Endangered bird list continues to grow
by Alan Harten
May 14, 2009
The latest updated release of the International Union for Conversation of Nature’s Red List shows that even though conservation efforts have been made in many countries, there is an increasing amount of critically endangered birds.
Currently the Red List shows that 1,227 birds are on the endangered list, making up about 12% of the entire bird species on earth.
The report identified that logging, invasive species, and agriculture are still the main threats to bird species.
At the top of the list is the gorgeted puffleg, a type of hummingbird that is a new addition to the list.
Its home in the Pinche mountain range is currently being destroyed due to cocoa farming taking over the cloud forests.
Also on the list is the Galapagos, best known for its inclusion in Darwin’s The Origin of Species, due to a parasitic fly that is slowly killing off the species.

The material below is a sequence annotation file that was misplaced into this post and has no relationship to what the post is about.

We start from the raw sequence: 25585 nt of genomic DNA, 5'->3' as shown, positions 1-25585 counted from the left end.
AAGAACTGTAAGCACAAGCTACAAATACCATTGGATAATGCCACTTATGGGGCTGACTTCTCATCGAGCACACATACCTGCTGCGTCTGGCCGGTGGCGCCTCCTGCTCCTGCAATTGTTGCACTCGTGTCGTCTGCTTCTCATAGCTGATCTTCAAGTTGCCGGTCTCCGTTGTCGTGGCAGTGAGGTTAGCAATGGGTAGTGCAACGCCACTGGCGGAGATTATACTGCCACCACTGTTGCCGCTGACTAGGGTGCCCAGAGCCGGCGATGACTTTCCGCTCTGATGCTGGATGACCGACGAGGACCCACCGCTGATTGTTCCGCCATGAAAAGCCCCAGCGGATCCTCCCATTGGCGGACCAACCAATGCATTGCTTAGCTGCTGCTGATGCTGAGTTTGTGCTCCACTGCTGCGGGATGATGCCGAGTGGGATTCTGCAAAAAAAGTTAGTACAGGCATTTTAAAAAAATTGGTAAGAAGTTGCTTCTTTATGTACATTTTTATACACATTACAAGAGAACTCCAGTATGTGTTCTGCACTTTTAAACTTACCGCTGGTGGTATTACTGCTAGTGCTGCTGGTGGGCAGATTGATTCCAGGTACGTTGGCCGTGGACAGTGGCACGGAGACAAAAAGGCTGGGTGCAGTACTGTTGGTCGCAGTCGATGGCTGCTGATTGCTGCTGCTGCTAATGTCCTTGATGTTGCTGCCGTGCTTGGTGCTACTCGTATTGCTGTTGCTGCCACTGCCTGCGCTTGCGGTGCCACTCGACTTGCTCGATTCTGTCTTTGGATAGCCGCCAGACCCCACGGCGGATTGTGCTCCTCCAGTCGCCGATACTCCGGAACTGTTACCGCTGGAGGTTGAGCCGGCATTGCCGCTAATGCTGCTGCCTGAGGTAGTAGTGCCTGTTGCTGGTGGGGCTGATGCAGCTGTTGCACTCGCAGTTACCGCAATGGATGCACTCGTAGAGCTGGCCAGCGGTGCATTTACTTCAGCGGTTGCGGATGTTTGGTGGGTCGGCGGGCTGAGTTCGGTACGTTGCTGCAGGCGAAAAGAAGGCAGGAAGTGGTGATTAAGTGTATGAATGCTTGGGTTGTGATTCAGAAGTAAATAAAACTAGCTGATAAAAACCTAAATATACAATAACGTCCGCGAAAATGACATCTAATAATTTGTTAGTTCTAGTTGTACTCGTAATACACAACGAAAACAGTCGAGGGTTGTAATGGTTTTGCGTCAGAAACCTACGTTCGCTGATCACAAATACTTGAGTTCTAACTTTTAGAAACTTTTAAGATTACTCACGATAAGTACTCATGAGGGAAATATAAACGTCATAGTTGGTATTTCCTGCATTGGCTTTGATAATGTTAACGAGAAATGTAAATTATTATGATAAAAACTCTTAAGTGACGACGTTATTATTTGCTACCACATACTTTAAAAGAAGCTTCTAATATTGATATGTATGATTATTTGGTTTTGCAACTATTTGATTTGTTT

The Chairman of the IUCN, Simon Stuart, issued a statement that says the increase in endangered species is a major cause of concern in the face of conversation issues, and is a clear indication more needs to be done.
There are nine new bird species on the endangered status list and there are 192 birds in total that make up the critically endangered list.
Grazing animals and the avian flu are also major threats to the world’s bird species.
The report does show that in some places where conservation efforts are being made, bird species are recovering in high numbers, which shows more effort should be placed into recovery issues.
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